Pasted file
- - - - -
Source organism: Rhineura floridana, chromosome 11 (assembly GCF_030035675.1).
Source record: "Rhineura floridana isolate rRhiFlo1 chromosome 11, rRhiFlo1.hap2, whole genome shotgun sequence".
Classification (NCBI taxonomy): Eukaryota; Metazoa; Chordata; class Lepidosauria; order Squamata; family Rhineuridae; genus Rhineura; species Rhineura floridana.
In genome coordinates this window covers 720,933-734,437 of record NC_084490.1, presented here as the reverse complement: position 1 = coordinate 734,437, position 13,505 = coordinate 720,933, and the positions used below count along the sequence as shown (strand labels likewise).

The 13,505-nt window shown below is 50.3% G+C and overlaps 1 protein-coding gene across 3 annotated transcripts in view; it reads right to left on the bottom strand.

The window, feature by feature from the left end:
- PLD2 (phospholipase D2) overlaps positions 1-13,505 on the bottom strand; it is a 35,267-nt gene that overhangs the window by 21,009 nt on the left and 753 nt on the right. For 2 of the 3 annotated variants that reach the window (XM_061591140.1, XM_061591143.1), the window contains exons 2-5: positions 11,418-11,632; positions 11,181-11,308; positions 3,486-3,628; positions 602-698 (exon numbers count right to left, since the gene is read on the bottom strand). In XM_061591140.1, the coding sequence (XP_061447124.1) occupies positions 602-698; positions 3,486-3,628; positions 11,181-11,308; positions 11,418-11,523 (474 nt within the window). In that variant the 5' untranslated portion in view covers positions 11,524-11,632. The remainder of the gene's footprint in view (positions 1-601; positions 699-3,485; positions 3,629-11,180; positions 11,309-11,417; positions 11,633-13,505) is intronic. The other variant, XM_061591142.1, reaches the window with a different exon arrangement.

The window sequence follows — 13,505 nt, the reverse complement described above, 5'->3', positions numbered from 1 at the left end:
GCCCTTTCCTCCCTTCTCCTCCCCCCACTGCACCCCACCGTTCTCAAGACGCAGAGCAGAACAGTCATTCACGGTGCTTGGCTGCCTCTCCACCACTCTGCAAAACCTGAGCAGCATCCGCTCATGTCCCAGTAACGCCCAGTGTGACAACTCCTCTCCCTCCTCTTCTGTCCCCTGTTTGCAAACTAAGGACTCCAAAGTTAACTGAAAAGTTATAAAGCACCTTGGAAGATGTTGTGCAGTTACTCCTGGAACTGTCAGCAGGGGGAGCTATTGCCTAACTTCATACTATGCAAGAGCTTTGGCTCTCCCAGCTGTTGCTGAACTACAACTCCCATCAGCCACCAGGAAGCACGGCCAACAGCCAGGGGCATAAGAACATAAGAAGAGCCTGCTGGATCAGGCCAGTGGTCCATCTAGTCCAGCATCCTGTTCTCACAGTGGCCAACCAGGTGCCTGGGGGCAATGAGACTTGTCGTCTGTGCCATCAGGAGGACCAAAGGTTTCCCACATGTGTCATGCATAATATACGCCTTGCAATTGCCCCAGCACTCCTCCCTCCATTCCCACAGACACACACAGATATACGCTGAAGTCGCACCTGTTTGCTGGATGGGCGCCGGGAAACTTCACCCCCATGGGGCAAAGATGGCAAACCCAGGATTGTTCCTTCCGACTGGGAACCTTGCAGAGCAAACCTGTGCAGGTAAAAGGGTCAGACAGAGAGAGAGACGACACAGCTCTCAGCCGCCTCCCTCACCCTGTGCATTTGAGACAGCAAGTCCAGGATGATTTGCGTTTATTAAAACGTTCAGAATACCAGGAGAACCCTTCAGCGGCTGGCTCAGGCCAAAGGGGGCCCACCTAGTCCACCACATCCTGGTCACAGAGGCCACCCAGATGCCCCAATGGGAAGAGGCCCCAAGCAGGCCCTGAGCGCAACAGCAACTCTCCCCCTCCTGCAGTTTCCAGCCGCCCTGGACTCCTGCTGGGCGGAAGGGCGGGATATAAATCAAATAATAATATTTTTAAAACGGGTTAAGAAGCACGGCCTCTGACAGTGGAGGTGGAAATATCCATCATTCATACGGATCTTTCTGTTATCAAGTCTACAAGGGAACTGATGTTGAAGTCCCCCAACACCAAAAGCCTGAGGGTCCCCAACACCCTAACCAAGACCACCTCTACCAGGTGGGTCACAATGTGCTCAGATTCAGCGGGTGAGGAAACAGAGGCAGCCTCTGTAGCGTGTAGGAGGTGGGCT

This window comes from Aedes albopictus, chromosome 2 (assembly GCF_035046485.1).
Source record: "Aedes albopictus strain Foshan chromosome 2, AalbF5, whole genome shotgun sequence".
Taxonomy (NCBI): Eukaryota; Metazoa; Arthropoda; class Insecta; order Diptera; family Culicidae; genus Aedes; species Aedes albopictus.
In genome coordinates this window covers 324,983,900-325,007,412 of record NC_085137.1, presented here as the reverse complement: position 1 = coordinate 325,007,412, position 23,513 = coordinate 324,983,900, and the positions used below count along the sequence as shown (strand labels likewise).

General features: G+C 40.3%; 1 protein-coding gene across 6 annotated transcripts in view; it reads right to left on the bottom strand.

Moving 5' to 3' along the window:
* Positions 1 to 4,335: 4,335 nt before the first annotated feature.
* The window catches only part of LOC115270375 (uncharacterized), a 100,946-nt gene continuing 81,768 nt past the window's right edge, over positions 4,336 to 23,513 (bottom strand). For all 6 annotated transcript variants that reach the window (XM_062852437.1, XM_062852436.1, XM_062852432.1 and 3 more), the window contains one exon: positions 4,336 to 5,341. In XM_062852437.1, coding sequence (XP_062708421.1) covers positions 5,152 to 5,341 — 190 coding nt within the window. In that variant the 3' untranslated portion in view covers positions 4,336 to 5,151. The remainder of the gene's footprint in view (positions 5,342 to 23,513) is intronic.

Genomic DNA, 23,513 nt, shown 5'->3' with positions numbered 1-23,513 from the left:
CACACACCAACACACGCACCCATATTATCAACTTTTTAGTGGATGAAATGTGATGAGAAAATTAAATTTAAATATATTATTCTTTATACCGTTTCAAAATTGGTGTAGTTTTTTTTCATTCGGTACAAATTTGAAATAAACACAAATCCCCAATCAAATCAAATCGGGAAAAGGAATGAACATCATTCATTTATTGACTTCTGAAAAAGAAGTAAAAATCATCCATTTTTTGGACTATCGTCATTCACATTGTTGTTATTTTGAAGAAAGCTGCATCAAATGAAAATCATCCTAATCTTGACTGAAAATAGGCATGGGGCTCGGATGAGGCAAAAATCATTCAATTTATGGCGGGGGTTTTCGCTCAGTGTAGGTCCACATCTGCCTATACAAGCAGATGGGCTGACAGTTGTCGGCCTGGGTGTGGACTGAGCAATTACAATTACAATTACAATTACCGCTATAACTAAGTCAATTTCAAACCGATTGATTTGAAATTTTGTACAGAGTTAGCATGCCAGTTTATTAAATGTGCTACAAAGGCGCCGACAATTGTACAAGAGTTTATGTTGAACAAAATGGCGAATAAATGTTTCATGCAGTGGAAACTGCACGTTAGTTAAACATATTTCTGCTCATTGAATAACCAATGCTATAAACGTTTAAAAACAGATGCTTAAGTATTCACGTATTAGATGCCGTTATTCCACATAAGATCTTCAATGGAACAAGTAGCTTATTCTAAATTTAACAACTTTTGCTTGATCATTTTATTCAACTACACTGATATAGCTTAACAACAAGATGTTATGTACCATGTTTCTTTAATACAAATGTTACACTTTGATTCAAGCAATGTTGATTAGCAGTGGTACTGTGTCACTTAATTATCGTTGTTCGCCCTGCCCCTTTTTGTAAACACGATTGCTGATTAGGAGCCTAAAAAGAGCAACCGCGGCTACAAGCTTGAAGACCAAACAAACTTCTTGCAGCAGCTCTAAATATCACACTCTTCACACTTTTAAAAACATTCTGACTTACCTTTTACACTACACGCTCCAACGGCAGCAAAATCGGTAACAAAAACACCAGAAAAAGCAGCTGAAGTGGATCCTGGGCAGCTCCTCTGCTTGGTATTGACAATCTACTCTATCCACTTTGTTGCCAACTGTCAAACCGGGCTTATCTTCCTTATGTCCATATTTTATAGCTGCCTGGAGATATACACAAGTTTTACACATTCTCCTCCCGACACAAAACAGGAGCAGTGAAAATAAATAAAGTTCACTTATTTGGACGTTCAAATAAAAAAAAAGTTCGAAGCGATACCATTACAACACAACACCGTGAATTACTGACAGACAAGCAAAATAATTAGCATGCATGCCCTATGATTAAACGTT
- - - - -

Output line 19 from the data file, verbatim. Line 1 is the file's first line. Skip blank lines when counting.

CACACACCAACACACGCACCCATATTATCAACTTTTTAGTGGATGAAATGTGATGAGAAAATTAAATTTAAATATATTATTCTTTATACCGTTTCAAAATTGGTGTAGTTTTTTTTCATTCGGTACAAATTTGAAATAAACACAAATCCCCAATCAAATCAAATCGGGAAAAGGAATGAACATCATTCATTTATTGACTTCTGAAAAAGAAGTAAAAATCATCCATTTTTTGGACTATCGTCATTCACATTGTTGTTATTTTGAAGAAAGCTGCATCAAATGAAAATCATCCTAATCTTGACTGAAAATAGGCATGGGGCTCGGATGAGGCAAAAATCATTCAATTTATGGCGGGGGTTTTCGCTCAGTGTAGGTCCACATCTGCCTATACAAGCAGATGGGCTGACAGTTGTCGGCCTGGGTGTGGACTGAGCAATTACAATTACAATTACAATTACCGCTATAACTAAGTCAATTTCAAACCGATTGATTTGAAATTTTGTACAGAGTTAGCATGCCAGTTTATTAAATGTGCTACAAAGGCGCCGACAATTGTACAAGAGTTTATGTTGAACAAAATGGCGAATAAATGTTTCATGCAGTGGAAACTGCACGTTAGTTAAACATATTTCTGCTCATTGAATAACCAATGCTATAAACGTTTAAAAACAGATGCTTAAGTATTCACGTATTAGATGCCGTTATTCCACATAAGATCTTCAATGGAACAAGTAGCTTATTCTAAATTTAACAACTTTTGCTTGATCATTTTATTCAACTACACTGATATAGCTTAACAACAAGATGTTATGTACCATGTTTCTTTAATACAAATGTTACACTTTGATTCAAGCAATGTTGATTAGCAGTGGTACTGTGTCACTTAATTATCGTTGTTCGCCCTGCCCCTTTTTGTAAACACGATTGCTGATTAGGAGCCTAAAAAGAGCAACCGCGGCTACAAGCTTGAAGACCAAACAAACTTCTTGCAGCAGCTCTAAATATCACACTCTTCACACTTTTAAAAACATTCTGACTTACCTTTTACACTACACGCTCCAACGGCAGCAAAATCGGTAACAAAAACACCAGAAAAAGCAGCTGAAGTGGATCCTGGGCAGCTCCTCTGCTTGGTATTGACAATCTACTCTATCCACTTTGTTGCCAACTGTCAAACCGGGCTTATCTTCCTTATGTCCATATTTTATAGCTGCCTGGAGATATACACAAGTTTTACACATTCTCCTCCCGACACAAAACAGGAGCAGTGAAAATAAATAAAGTTCACTTATTTGGACGTTCAAATAAAAAAAAAGTTCGAAGCGATACCATTACAACACAACACCGTGAATTACTGACAGACAAGCAAAATAATTAGCATGCATGCCCTATGATTAAACGTT